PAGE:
Thursday 5th May, 2022
65.9 km +623m
Moving 2:53 Elapsed 4:42
Max 59.3 kph Avg 22.8 kph
A short day today, so a cafe breakfast in town before we left was in order. We didn’t actually leave town until 9.50am. It wasn’t a warm morning – only about 10 degrees.
There is actually (yet another) rail trail – between Beechworth and Yackandandah. Someone did mention it on the FB group. It looked unsealed, but according to the website it’s all sealed. It’s not quite quite complete. I guess it would be too slow for Indipac-ers, but if you were riding in the area, I reckon it would be much nicer than the road.
We got to Yackandandah in about an hour. It’s a historic, former gold-mining town, now touristy, full of of antique shops, art and craft galleries and the like. Apparently all of the main street has National Trust classification, so it’s a pretty quaint looking town. We did a loo stop at the park, and then rolled down the hill to the main street to look for coffee and food.
The pub had a cafe attached to it, with seating on the footpath, and a local cyclist sitting there told me it was the best coffee in town. Unfortunately, for some reason, 11.00 was coffee curfew time, and the cafe had just closed. “You can go inside and order!” So I went into the pub. “No, it’s closed.” OK then. No idea what that was about. We had to walk several shops down and make do with a pie and coffee/tea from the bakery.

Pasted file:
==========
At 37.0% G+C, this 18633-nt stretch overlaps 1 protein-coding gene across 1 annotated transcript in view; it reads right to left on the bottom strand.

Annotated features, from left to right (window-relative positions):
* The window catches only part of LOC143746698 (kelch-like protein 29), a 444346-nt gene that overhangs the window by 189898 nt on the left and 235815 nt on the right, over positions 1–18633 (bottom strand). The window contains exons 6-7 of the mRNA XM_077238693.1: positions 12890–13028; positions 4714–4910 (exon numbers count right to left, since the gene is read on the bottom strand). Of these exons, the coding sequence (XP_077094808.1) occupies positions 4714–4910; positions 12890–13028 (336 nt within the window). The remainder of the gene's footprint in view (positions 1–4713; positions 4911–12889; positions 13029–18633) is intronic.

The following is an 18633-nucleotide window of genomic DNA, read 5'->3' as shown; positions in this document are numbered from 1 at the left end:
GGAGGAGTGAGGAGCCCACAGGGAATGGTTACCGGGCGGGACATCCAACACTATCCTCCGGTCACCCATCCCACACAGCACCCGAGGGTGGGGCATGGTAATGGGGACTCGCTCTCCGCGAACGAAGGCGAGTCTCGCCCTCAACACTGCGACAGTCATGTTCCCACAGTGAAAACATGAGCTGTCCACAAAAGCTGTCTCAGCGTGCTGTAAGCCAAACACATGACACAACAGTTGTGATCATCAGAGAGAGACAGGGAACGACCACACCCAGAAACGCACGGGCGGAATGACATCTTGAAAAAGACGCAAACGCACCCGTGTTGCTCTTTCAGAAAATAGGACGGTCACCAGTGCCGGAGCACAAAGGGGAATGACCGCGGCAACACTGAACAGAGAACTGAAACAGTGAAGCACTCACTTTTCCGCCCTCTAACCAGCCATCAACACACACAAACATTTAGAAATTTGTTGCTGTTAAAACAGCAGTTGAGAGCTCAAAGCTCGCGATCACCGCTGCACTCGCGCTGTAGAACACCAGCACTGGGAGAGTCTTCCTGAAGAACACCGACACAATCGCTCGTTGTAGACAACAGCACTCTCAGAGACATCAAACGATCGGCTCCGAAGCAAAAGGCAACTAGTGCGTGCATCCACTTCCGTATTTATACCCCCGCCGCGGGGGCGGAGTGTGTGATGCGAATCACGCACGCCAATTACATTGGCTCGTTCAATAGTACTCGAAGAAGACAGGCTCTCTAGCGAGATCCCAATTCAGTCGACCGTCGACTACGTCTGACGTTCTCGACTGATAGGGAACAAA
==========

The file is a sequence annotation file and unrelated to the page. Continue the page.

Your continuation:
While I was trying to figure out the coffee situation, Marc’s phone rang. It was Scotty, wanting to pass on info and advice from their Cabramurra climb. He and Greta had started their day from Walwa – 54km from the bottom of the climb, and got to Cabramurra – the closed Snowy Hydro town – on dark, absolutely exhausted, and kind of prevailed on the humanity of the manager to let them stay. Other riders had ‘kind of’ stayed there under the radar. Otters had snuck in in the dark and ‘stealth camped’ in a cleaning closet. Willie Maykit had bivvied in the shelter of some portable buildings out near the road, freezing his butt off, and was discovered in the early morning by the workers. They invited him inside to warm up and cooked up some noodles for him. We didn’t really want to go with any of those options – our plan was going to be to start early at the bottom and get to a camping spot that we knew another 15km beyond Cabramurra.
We are actually reasonably familiar with this area, having cross-country skied a bit in these parts many years ago. Marc’s memory is a lot better than mine in that regard. He remembers us driving down that actual road and even thinking at the time what a shocker it would be to ride a bike up it, never imagining that in 30-odd years’ time he would be riding a loaded tandem up it, after having ridden from Perth. With me. Haha.
Anyway, he had already thoroughly planned our ‘attack’, but it was good of Scotty to be thinking of us and to have a chat about stuff like the best water sources on the way up. He wasn’t to know that Marc is a hydrographer – as is our friend Mic – so the one thing he wasn’t worried about with the climb, given the rainfall of late, was finding water!